CAM High Yield Market Note



Fund Flows & Issuance: According to a Wells Fargo report, flows week to date were -$1.4 billion and year to date flows stand at -$51.5 billion. New issuance for the week was zero and year to date HY is at $162.5 billion, which is -40% over the same period last year.


(Bloomberg) High Yield Market Highlights


  • U.S. junk bond yields and spreads were flat to little changed across the risk spectrum, even as investors pulled more cash from funds.
  • Reported outflows again this week, the fourth consecutive week of outflows
  • This was the 7th outflow of over a billion dollars in the past 10 weeks
  • Junk bond returns stayed positive, while CCCs turned negative yesterday
  • Single-Bs were outperforming S&P 500, BBs and CCCs with 1.04% YTD return
  • Record withdrawals from retail funds are offset by supply shortage, as YTD volume is lowest since 2009
  • New issue market remained quiet and is expected to shut down by the end of next week ahead of the holidays
  • This would be the first month of no issuance since November 2008
  • Key drivers of U.S. junk bonds — default rate, GDP, corporate cash flow, earnings — are intact

(Washington Post) Investigation of generic ‘cartel’ expands to 300 drugs

  • Executives at more than a dozen generic-drug companies had a form of shorthand to describe how they conducted business, insider lingo worked out over steak dinners, cocktail receptions and rounds of golf.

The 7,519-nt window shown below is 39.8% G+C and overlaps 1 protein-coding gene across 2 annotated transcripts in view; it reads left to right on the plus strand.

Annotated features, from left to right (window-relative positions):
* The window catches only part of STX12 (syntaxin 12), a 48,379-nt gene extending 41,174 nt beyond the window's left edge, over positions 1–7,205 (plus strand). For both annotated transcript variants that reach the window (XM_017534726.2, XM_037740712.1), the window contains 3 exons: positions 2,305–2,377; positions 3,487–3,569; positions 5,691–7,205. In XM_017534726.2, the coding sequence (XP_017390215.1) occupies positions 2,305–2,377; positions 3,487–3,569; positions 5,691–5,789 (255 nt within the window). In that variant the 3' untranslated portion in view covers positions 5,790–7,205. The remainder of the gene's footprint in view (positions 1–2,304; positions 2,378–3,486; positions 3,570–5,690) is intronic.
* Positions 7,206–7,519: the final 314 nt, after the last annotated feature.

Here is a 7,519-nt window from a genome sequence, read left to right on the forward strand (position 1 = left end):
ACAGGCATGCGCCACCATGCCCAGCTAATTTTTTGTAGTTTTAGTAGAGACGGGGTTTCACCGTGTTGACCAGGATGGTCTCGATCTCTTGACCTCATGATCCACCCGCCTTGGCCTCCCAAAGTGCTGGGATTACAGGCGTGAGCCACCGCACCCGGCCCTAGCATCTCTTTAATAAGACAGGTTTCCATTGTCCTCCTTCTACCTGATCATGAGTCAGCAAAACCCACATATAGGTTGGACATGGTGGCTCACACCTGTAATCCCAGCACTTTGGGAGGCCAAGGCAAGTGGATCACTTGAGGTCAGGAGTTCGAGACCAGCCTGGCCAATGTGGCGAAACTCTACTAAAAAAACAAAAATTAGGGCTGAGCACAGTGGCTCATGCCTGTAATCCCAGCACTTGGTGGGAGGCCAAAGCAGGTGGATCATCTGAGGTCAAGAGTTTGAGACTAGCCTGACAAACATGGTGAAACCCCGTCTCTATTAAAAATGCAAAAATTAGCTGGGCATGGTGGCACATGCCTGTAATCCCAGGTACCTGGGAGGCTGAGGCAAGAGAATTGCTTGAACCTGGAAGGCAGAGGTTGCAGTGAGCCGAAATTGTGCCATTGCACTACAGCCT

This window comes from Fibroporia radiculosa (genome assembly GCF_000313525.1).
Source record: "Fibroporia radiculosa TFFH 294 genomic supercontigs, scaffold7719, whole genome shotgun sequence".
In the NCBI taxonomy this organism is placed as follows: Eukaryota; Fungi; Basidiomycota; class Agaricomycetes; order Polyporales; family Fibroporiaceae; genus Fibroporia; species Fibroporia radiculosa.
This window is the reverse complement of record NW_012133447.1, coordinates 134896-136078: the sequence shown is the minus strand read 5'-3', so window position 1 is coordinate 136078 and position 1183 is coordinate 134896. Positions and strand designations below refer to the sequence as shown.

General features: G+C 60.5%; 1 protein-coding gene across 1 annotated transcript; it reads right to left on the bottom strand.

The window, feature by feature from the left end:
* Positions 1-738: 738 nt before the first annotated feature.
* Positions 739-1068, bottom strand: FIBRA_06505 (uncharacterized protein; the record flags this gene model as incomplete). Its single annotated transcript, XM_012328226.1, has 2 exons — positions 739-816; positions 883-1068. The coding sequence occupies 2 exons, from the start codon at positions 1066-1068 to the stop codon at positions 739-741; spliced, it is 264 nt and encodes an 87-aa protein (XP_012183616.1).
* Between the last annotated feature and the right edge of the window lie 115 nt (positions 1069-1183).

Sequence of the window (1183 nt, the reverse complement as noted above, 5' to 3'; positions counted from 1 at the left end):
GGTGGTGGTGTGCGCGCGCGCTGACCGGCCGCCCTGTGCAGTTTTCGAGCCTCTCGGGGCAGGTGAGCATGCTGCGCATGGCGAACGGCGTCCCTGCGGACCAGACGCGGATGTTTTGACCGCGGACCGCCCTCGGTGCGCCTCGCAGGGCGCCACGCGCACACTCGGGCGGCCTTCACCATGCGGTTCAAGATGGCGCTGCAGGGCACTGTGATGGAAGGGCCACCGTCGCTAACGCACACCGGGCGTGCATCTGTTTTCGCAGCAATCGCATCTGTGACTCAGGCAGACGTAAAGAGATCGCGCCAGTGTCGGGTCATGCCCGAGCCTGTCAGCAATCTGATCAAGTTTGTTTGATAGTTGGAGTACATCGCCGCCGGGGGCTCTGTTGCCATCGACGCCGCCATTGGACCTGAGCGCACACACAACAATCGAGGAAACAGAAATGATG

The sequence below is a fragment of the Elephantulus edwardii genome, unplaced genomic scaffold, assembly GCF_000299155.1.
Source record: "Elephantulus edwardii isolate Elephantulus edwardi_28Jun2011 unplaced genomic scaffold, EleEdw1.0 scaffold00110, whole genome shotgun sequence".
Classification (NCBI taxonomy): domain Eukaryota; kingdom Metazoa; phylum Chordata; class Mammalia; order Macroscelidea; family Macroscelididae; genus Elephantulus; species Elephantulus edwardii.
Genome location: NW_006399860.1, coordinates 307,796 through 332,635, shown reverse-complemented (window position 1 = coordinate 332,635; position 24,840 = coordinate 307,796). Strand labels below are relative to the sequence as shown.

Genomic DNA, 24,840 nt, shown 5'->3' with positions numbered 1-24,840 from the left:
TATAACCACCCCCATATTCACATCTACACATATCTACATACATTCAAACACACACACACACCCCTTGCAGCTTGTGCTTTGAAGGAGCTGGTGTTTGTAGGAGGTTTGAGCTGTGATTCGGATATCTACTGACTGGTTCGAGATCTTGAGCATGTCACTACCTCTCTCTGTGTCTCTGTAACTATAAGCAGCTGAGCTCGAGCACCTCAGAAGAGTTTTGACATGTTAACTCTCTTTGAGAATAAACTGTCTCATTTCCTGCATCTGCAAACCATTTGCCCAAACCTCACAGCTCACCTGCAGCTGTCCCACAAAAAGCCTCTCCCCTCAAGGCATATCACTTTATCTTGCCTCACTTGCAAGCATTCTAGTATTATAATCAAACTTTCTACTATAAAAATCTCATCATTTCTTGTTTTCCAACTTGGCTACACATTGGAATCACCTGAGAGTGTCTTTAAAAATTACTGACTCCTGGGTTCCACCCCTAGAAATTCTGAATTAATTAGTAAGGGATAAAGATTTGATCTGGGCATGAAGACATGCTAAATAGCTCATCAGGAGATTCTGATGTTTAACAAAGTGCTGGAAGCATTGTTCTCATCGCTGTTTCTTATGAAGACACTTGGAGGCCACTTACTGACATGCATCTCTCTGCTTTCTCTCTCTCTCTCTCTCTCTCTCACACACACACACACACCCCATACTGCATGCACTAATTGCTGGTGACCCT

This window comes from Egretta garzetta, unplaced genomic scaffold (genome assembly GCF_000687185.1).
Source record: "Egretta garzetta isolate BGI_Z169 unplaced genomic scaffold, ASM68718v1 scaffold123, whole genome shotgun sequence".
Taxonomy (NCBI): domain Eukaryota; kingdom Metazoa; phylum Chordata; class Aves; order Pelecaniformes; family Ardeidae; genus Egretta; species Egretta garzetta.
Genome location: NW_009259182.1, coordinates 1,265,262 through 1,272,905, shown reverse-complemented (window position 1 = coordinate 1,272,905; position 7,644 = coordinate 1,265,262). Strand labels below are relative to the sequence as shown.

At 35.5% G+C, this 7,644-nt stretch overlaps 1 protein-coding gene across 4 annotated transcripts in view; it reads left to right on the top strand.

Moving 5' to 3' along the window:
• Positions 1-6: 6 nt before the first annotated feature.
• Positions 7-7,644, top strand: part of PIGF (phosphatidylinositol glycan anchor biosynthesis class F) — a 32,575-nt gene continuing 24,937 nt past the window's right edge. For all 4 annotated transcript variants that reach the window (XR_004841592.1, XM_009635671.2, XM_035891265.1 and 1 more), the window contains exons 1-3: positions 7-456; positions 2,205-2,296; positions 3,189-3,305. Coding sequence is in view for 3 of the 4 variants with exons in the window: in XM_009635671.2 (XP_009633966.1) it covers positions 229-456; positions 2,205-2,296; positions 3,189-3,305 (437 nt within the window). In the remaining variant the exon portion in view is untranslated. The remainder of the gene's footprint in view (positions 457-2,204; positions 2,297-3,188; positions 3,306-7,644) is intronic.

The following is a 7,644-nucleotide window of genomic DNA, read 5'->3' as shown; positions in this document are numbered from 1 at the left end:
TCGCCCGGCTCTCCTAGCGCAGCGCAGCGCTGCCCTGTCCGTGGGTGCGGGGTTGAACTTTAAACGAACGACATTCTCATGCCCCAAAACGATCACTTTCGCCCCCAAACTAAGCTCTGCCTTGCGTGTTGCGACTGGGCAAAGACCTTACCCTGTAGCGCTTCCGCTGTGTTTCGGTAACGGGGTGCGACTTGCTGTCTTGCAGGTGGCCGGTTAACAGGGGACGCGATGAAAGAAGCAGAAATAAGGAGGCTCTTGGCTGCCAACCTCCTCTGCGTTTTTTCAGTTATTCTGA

• The terminology reflected more than just the clubbiness of a powerful industry, according to authorities and several lawsuits. Officials from multiple states say these practices were central to illegal price-fixing schemes of massive proportion.
  • The lawsuit and related cases picked up steam last month when a federal judge ruled that more than 1 million emails, cellphone texts and other documents cited as evidence could be shared among all plaintiffs.
  • What started as an antitrust lawsuit brought by states over just two drugs in 2016 has exploded into an investigation of alleged price-fixing involving at least 16 companies and 300 drugs, Joseph Nielsen, an assistant attorney general and antitrust investigator in Connecticut who has been a leading force in the probe, said in an interview.
  • While precise estimates of alleged overcharges have not been released, generic-industry sales were about $104 billion in 2017. Excessive billings of even a small fraction of annual sales over several years would equal billions of dollars in added costs to consumers, according to investigators.
  • Generic manufacturers reject the accusations. They contend officials lack evidence of a conspiracy and have failed to prove anti-competitive behavior.
  • Among the 16 companies accused are some of the biggest names in generic manufacturing: Mylan, Teva and Dr. Reddy’s.
  • Investigators say voluminous documentation they have collected, much of it under seal and not available to the public, shows the industry to be riddled with price-fixing schemes. The plaintiffs now include 47 states. The investigators expect to unveil new details and add more defendants in coming months, which will put more pressure on executives to consider settlements.